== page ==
How to identify sagittarius constellation and its' various deep sky objects

As most of you would know the center of our milky way galaxy is in Sagittarius and it also contains many star clusters and nebulae. Although it contains many bright stars it is difficult to imagine the centaur hence the other famous asterism for this constellation is the tea pot. The few bright stars of this constellation are Kaus Australis, Kaus Meridionalis also known as Kaus Media, Nash, Kaus Borealis, Nunki, Ascella, Rukbat.
On the ecliptic it is placed between Scorpius and Capricornus. Above the ecliptic it is surrounded by Aquila, Serpenes Cauda and Scutum. Below the ecliptic there is Corona Australis and Telescopium. It has three relatively bright nebulae The Lagoon Nebula (M 8) ,The Omega Nebula (M 17) both these object have an apparent magnitude of 6.0 and the Trifid Nebula (M 20) it has an apparent magnitude of 6.3. Together these three Nebulas are known as the Sagittarius Triplet.
The Lagoon Nebula (M 8)

The Omega Nebula (M 17)
The Trifid Nebula (M 20) 
Apart from nebulas it also contains numerous star clusters. 
M 22, apparent magnitude- 5.1
M 24, apparent magnitude-4.6, it also contains a faint cluster ngc 6603.
M 28, apparent magnitude- 7.66
Apparent from these and many more objects one can also see the limbs of the milky way galaxy which extends all the way to Scorpius. The picture below shows the exact location of the Messier objects.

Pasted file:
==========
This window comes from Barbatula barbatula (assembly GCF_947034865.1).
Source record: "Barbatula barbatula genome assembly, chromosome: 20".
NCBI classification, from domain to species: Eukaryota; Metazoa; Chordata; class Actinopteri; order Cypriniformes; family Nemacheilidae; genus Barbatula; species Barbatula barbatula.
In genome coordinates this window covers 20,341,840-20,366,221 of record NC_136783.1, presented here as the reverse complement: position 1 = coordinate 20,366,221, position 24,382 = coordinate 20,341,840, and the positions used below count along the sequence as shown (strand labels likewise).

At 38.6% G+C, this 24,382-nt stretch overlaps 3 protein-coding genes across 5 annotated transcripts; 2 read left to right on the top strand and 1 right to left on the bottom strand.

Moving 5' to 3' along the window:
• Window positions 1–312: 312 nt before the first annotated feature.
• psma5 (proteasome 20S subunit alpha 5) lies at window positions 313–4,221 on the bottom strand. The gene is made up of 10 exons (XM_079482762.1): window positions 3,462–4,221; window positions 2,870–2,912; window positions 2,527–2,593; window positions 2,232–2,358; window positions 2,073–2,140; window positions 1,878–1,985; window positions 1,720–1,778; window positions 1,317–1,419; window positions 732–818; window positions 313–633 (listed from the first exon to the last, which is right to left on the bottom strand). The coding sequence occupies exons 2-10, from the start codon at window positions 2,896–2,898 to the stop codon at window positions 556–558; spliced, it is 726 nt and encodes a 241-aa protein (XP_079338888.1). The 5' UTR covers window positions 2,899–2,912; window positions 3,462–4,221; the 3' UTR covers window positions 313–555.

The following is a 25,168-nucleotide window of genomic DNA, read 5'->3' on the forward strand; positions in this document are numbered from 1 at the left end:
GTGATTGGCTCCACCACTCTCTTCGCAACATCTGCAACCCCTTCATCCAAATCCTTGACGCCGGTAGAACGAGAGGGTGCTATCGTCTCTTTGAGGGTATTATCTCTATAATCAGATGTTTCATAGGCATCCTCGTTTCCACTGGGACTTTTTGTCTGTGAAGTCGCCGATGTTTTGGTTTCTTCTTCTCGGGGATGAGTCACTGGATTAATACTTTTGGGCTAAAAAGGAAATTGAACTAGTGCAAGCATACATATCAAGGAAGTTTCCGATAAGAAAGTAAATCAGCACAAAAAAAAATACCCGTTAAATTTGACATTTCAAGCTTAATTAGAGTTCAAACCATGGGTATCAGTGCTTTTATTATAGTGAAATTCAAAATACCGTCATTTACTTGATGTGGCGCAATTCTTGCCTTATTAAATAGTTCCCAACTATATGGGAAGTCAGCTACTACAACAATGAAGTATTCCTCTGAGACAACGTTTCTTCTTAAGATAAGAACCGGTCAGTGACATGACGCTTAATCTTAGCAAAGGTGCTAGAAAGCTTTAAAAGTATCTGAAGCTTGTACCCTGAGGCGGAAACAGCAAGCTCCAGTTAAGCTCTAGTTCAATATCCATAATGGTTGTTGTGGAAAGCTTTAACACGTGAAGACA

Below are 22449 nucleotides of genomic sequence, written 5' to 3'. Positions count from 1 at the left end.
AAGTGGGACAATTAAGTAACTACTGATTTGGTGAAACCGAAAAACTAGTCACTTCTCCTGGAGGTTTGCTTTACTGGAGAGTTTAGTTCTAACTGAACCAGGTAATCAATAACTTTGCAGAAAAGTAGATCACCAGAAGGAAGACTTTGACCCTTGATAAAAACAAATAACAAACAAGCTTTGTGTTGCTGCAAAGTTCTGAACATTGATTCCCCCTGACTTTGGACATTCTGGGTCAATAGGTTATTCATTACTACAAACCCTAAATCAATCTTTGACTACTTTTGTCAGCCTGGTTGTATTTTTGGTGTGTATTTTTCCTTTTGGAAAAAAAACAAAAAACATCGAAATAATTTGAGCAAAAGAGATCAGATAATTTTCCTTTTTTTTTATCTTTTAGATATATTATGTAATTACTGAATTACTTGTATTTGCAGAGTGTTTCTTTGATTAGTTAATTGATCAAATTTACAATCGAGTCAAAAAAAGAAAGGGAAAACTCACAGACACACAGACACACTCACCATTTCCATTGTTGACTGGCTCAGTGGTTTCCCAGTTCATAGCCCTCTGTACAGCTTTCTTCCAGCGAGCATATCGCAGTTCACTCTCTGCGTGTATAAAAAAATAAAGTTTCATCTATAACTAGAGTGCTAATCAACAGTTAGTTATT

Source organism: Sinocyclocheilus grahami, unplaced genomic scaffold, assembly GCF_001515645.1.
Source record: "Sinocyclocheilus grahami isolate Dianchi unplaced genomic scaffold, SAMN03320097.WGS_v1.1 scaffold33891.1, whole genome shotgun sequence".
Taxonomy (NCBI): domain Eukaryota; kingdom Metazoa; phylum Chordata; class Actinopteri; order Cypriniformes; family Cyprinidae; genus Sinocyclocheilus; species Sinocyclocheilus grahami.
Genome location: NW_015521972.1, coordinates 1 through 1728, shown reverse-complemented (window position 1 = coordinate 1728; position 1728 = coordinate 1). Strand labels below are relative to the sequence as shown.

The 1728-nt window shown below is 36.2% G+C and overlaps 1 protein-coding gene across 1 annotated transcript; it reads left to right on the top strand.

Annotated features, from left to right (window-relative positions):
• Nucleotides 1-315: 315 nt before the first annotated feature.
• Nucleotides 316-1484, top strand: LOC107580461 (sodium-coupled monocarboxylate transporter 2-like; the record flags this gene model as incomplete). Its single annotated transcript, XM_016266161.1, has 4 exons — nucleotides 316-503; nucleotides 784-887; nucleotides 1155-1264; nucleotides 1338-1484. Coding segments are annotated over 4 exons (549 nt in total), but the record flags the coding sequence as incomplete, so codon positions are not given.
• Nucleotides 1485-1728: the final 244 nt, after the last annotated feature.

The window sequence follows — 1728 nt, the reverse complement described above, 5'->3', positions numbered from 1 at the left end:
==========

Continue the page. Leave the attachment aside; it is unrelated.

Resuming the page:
2 comments:

  1. I love your page but what are these objects supposed to look like through 15x64 binoculars? I located M7 for sure and then located what I thought was M8 that appears to have a grey "smudge" surrounded by stars on both sides. A long way above M7 are two nebulae that have diamond-like stars in the middle. Are these M20 and M21? Above these are two clusters that are shaped something like M7. Are these M23, or M18? I amlost. Help, please. Thank you.

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  2. It all comes down to how good the sky conditions are, in your case I think the star clusters should appear more clearly than nebulas. It's difficult to say whether you in fact saw M21 and M22, what you can do is download a star gazing software or detailed sky maps and use a technique called star hopping. In this technique you first spot a major star or object using your binoculars and then using the maps you can search for the nearest star, you then locate that star on your binoculars and slowly move towards the object that you're trying to find. I hope this helps and thank you for sharing your query.

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